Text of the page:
That is an amazing freedom I think for the company. From how personal they were with the backers about various things in the game,I can only imagine them to continue to keep us informed on as much as they feel is necessary without spoiling the game.

Edited by Technatorium
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Unlikely. First, PE is a game for a niche audience. As Feargus or Avellone said, publishers may change their approach to these kind of RPGs but only IF Eternity will be very successful. Second, as Sensuki said, PE didn't introduced anything that is really new.

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I think Obsidian has made a splash by breaking the record at Kickstarter. Besides sending a message to publishers, I think the more significant impact will be felt by people who have ambitions to go into making games, people who are thinking of going indie but are on the fence about taking the plunge. Obsidian has with its success this time and with its support of the Kick It Forward initiative, tipped the scales slightly more in favor of the indie developer. I believe we will see more quality games made with a smaller budget. This kickstarter has I believe convinced many skeptics to reconsider their previous beliefs that the crowd will only buy from big name publishers.

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Two things:

 

1. The game has to sell somewhat well ... certainly not in the multiple millions of copies expected of today's AAA titles, but probably around 500K or so to be a considered a real commercial success.

 

2. The game needs to be good -- and not just PE, but Wasteland 2, Double Fine, Shadowrun etc. There's a ton of pressure on these high budget (for crowd funding) projects to not only be completed in a timely fashion, but they need to be critical successes.

 

1. 500K copies... Man, that would be a healthy chunk of change for OE. I am not sure even that much is really necessary though for PE to be a success. 200K copies would mean $4.9 million coming in (assuming a unit cost of $35 and like 30% of revenue going to distributors - just a guesstimate). I mean, if OE gets $4.9 million in straight up profit (before taxes) after all costs have been paid for, isn't that a resounding success for a company of OE's size? How much would they get in a publisher deal, I wonder? If they do get 500K copies sold (which they should after all the buzz us early adopters will generate), thats over 12 million in profit. Crazy.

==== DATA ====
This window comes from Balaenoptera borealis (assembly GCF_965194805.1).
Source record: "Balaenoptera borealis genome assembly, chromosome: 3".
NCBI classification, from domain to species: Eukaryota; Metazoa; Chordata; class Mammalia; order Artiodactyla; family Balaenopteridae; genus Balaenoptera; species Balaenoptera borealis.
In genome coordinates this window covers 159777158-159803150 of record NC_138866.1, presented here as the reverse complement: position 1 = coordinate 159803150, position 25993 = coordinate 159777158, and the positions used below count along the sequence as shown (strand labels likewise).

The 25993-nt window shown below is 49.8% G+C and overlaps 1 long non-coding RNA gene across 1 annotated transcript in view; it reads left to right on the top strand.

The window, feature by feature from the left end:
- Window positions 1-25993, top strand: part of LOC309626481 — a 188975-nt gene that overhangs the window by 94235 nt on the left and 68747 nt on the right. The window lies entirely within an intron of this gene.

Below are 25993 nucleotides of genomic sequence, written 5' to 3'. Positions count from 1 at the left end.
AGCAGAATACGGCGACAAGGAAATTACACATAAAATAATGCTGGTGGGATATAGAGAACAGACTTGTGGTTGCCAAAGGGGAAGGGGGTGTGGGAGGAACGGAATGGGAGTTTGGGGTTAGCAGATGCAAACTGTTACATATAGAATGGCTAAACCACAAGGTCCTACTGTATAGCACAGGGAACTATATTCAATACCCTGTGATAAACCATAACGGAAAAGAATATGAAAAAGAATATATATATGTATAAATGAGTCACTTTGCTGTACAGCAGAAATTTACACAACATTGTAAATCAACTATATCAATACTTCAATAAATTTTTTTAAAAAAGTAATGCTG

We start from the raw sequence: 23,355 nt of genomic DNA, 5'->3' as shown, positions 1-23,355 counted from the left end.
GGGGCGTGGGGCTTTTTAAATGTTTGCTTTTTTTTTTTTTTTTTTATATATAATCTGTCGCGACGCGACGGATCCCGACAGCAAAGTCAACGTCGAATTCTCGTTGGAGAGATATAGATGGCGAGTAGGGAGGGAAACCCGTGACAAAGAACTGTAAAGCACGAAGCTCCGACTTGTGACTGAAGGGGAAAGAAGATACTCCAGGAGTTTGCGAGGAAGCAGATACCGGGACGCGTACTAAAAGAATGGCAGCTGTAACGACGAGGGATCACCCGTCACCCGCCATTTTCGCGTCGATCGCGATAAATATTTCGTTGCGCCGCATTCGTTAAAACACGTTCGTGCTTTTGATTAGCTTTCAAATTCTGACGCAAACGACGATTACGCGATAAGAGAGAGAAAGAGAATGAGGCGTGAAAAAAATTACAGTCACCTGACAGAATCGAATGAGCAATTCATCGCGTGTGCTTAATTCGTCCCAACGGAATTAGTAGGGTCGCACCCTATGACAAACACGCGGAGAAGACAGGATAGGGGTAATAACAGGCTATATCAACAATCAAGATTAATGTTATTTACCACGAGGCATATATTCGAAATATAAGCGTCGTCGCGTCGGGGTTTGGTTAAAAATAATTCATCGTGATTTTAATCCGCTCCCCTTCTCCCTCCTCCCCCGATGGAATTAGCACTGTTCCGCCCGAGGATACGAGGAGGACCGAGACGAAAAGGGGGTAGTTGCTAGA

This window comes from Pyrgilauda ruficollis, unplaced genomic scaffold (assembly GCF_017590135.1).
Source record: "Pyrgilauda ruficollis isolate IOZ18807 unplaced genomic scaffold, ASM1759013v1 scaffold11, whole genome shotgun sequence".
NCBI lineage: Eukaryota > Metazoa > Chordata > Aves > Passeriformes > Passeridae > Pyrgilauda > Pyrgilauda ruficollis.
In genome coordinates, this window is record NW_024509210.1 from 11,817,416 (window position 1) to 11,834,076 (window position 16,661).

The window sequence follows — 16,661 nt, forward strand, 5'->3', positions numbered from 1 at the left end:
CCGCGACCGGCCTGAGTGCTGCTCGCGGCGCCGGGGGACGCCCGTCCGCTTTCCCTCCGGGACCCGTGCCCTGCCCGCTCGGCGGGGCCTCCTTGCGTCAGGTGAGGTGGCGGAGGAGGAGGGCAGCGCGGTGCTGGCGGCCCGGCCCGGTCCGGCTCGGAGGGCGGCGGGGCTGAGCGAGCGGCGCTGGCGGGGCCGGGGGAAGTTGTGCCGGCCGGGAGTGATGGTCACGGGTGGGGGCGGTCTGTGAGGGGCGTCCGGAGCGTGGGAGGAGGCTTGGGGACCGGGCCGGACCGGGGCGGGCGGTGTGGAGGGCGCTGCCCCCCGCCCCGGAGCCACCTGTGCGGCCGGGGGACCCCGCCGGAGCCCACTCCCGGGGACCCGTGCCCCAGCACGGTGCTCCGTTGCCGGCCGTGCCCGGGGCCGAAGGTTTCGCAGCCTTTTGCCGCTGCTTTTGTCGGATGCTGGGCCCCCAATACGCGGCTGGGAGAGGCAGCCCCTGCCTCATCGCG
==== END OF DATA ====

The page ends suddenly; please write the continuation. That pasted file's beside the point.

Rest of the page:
2. I do NOT believe critics matter in this equation. I have to disagree very sharply on that point. The gaming press mattered during the KS campaign to help generate buzz. Now that is done and the emphasis will shift to how we, the early adopters, react to their product.

 

200K copies sold might be a commercial success ... sort of? But your original question seemed to be asking if PE will change the landscape of the industry when it comes to these kinds of games. In order for there to be a sea change then there has to be a pretty clear show of consumer demand for PC-only games; that they are viable financially and other developers, without Obsidian's built in credibility, will be able to take a risk.

 

My second point about critical success, kind of feeds into the first point. Games with low scores on metacritic don't sell as well, and if the quality of DFA, W2, and PE are perceived to be sub-standard then it's going to be hard to convince Kickstarter backers to lay out more cash in the future.